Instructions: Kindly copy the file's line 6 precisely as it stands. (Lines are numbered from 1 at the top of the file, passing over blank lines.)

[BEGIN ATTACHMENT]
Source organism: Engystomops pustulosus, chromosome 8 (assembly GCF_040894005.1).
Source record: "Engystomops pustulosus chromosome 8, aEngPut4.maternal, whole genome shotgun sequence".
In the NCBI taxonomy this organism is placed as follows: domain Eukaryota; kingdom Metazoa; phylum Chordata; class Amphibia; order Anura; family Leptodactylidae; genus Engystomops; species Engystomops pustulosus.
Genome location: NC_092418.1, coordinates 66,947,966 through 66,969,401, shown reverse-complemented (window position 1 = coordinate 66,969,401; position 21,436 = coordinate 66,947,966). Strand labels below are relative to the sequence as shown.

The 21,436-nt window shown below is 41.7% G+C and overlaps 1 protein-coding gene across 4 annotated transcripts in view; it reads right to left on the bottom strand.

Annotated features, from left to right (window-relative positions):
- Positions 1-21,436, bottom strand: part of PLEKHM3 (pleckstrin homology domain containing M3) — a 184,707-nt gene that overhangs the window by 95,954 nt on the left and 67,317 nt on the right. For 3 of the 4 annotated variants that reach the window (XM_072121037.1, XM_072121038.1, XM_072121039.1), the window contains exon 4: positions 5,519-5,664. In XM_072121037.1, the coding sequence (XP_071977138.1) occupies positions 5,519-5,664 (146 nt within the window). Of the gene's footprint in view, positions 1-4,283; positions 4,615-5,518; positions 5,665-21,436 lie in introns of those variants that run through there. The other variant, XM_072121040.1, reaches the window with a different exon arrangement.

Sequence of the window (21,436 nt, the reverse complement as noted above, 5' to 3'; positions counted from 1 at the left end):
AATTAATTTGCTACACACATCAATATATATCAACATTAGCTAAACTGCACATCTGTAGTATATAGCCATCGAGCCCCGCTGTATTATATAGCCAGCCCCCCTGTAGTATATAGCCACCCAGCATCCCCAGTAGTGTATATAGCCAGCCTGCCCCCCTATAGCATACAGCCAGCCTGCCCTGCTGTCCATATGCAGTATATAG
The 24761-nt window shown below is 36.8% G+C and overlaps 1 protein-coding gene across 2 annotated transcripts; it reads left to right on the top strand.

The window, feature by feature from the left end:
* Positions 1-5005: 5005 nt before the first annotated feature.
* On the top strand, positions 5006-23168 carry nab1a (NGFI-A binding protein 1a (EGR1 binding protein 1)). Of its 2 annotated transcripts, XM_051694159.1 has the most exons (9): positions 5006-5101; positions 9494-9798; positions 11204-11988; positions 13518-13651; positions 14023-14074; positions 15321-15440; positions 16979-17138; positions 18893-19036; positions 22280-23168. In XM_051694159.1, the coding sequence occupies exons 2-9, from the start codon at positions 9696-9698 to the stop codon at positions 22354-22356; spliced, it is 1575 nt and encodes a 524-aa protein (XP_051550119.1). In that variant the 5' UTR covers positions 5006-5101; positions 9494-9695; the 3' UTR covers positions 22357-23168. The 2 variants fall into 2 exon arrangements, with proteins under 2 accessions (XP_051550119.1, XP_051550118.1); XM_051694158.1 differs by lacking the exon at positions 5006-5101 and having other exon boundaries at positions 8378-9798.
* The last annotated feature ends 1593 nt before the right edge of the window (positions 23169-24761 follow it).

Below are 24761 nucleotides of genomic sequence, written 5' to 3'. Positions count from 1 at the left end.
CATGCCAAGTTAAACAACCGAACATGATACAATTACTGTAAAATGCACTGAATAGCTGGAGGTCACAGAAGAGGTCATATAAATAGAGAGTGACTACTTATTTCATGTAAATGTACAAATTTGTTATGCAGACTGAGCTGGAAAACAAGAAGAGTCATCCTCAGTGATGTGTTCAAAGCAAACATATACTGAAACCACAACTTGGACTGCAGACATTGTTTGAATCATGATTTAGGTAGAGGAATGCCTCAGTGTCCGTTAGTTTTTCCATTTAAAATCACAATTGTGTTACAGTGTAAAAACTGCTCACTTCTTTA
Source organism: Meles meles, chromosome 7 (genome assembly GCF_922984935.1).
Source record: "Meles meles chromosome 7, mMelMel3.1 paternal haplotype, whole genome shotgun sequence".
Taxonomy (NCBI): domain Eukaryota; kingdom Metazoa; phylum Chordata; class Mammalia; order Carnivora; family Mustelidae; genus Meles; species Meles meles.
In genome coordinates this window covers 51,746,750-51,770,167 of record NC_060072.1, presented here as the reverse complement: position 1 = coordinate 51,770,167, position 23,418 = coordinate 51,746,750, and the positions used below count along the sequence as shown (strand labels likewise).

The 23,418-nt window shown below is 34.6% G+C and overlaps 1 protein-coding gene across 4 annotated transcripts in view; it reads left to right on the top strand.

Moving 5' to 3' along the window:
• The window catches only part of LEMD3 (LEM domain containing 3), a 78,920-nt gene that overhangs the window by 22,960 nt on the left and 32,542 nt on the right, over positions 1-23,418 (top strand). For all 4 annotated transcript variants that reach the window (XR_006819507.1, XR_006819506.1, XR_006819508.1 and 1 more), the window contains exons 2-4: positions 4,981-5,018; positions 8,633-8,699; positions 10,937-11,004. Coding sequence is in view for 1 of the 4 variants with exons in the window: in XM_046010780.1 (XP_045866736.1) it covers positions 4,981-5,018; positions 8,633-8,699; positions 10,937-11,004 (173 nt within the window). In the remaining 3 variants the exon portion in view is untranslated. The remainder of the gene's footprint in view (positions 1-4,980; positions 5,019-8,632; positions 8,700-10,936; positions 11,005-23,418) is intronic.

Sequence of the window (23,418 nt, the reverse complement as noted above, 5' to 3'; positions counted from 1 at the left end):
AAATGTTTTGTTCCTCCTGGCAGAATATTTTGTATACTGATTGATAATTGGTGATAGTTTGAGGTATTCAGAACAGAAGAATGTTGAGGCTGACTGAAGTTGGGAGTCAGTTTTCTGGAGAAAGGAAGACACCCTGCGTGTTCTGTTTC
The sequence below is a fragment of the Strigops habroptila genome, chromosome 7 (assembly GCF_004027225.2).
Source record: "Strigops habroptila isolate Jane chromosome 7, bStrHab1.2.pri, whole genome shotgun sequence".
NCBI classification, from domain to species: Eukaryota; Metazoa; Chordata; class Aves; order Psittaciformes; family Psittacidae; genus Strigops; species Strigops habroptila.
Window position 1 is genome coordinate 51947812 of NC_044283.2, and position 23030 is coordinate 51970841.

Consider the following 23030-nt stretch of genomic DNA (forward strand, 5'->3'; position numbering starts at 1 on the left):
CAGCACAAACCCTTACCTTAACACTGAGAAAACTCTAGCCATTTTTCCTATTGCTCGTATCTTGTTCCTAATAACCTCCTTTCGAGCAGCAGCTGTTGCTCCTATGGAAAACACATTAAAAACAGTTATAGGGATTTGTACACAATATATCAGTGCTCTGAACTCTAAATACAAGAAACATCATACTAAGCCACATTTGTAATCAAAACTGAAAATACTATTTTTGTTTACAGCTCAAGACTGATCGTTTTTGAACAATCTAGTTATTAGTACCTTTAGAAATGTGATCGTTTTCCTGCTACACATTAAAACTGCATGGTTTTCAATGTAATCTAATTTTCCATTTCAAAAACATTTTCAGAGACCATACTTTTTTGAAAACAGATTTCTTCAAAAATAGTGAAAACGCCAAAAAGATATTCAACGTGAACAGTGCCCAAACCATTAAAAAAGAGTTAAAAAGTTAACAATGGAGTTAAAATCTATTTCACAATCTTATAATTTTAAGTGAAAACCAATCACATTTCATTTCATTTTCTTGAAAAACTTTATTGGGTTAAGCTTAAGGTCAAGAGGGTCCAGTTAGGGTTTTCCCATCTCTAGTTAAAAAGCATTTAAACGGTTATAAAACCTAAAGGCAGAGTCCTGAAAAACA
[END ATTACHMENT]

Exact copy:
Annotated features, from left to right (window-relative positions):